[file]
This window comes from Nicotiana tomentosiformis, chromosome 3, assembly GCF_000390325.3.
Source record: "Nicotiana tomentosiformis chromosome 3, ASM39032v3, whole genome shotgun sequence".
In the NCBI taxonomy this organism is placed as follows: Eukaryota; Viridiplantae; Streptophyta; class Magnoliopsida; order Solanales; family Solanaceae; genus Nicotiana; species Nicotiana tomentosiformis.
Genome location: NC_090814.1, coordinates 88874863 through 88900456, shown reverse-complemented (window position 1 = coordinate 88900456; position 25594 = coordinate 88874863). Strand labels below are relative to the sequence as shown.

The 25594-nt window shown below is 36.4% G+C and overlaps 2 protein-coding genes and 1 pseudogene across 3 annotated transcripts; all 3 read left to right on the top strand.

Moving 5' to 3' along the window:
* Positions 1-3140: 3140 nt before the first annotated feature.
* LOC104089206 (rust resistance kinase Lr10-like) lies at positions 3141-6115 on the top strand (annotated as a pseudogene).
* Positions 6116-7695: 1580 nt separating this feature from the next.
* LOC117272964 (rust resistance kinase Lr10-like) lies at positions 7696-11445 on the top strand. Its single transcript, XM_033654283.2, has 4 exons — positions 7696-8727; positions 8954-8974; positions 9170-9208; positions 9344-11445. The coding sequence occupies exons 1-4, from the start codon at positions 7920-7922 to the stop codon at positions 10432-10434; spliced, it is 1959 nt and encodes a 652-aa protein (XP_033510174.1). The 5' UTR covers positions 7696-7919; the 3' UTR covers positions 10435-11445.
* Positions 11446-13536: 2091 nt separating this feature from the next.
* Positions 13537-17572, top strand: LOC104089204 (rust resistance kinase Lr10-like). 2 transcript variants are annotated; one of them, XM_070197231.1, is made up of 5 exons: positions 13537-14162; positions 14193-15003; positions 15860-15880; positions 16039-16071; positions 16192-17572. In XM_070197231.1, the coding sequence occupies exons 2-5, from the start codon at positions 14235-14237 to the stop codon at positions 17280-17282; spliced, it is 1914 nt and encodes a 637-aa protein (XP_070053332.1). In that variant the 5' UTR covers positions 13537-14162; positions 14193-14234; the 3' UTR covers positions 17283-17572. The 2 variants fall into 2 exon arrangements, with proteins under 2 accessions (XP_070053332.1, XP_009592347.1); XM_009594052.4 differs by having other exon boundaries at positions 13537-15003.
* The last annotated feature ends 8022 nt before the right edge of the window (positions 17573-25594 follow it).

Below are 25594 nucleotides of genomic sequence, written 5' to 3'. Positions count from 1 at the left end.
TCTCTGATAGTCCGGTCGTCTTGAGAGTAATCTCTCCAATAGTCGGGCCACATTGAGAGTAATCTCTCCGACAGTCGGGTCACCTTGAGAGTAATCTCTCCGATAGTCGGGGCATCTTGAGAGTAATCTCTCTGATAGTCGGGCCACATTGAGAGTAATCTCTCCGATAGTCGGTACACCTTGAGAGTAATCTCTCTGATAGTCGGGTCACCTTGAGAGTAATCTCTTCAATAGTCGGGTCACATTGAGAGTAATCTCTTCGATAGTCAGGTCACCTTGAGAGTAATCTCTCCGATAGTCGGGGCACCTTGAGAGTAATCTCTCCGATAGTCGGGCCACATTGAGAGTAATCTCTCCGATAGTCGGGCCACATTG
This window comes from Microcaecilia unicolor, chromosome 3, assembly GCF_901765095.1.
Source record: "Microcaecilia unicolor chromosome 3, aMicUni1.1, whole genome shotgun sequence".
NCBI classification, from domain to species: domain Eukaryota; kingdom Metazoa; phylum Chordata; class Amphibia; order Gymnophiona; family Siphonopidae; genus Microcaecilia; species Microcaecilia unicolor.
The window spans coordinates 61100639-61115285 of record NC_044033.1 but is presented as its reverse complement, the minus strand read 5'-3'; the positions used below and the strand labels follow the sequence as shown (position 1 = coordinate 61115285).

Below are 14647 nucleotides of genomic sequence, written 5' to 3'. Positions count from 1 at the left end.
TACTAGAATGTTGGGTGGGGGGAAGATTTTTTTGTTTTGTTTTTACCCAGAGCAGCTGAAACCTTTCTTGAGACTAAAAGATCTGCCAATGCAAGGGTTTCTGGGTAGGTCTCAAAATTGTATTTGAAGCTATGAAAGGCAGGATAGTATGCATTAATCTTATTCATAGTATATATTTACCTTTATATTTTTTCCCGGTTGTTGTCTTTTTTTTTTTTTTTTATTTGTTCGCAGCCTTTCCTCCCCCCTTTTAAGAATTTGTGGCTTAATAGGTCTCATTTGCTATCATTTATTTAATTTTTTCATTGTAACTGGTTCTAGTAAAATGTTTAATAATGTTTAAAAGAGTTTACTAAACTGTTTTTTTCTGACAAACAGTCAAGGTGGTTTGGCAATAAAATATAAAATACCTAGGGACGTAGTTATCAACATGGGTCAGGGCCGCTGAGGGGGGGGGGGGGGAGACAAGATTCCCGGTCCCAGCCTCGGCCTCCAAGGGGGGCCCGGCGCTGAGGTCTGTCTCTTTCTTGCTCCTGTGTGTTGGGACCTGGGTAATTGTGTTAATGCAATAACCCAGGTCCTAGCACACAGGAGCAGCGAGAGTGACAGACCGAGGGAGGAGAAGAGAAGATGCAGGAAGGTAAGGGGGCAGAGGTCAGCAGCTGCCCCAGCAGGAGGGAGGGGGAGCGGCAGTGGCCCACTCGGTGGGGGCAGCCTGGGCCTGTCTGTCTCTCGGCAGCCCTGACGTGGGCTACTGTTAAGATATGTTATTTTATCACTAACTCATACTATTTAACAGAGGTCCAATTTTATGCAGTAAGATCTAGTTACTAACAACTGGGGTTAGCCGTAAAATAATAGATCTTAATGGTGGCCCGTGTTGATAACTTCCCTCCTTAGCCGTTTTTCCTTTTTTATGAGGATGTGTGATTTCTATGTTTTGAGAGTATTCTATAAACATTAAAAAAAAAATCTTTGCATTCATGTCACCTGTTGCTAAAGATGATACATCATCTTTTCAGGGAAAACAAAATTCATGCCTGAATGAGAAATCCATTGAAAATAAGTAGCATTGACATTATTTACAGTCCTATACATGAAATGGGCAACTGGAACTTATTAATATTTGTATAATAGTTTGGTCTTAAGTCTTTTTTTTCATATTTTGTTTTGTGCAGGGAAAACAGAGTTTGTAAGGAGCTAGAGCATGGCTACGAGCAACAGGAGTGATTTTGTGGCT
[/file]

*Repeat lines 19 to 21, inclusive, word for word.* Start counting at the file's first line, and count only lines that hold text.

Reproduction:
The window spans coordinates 61100639-61115285 of record NC_044033.1 but is presented as its reverse complement, the minus strand read 5'-3'; the positions used below and the strand labels follow the sequence as shown (position 1 = coordinate 61115285).

Below are 14647 nucleotides of genomic sequence, written 5' to 3'. Positions count from 1 at the left end.
TACTAGAATGTTGGGTGGGGGGAAGATTTTTTTGTTTTGTTTTTACCCAGAGCAGCTGAAACCTTTCTTGAGACTAAAAGATCTGCCAATGCAAGGGTTTCTGGGTAGGTCTCAAAATTGTATTTGAAGCTATGAAAGGCAGGATAGTATGCATTAATCTTATTCATAGTATATATTTACCTTTATATTTTTTCCCGGTTGTTGTCTTTTTTTTTTTTTTTTATTTGTTCGCAGCCTTTCCTCCCCCCTTTTAAGAATTTGTGGCTTAATAGGTCTCATTTGCTATCATTTATTTAATTTTTTCATTGTAACTGGTTCTAGTAAAATGTTTAATAATGTTTAAAAGAGTTTACTAAACTGTTTTTTTCTGACAAACAGTCAAGGTGGTTTGGCAATAAAATATAAAATACCTAGGGACGTAGTTATCAACATGGGTCAGGGCCGCTGAGGGGGGGGGGGGGGAGACAAGATTCCCGGTCCCAGCCTCGGCCTCCAAGGGGGGCCCGGCGCTGAGGTCTGTCTCTTTCTTGCTCCTGTGTGTTGGGACCTGGGTAATTGTGTTAATGCAATAACCCAGGTCCTAGCACACAGGAGCAGCGAGAGTGACAGACCGAGGGAGGAGAAGAGAAGATGCAGGAAGGTAAGGGGGCAGAGGTCAGCAGCTGCCCCAGCAGGAGGGAGGGGGAGCGGCAGTGGCCCACTCGGTGGGGGCAGCCTGGGCCTGTCTGTCTCTCGGCAGCCCTGACGTGGGCTACTGTTAAGATATGTTATTTTATCACTAACTCATACTATTTAACAGAGGTCCAATTTTATGCAGTAAGATCTAGTTACTAACAACTGGGGTTAGCCGTAAAATAATAGATCTTAATGGTGGCCCGTGTTGATAACTTCCCTCCTTAGCCGTTTTTCCTTTTTTATGAGGATGTGTGATTTCTATGTTTTGAGAGTATTCTATAAACATTAAAAAAAAAATCTTTGCATTCATGTCACCTGTTGCTAAAGATGATACATCATCTTTTCAGGGAAAACAAAATTCATGCCTGAATGAGAAATCCATTGAAAATAAGTAGCATTGACATTATTTACAGTCCTATACATGAAATGGGCAACTGGAACTTATTAATATTTGTATAATAGTTTGGTCTTAAGTCTTTTTTTTCATATTTTGTTTTGTGCAGGGAAAACAGAGTTTGTAAGGAGCTAGAGCATGGCTACGAGCAACAGGAGTGATTTTGTGGCT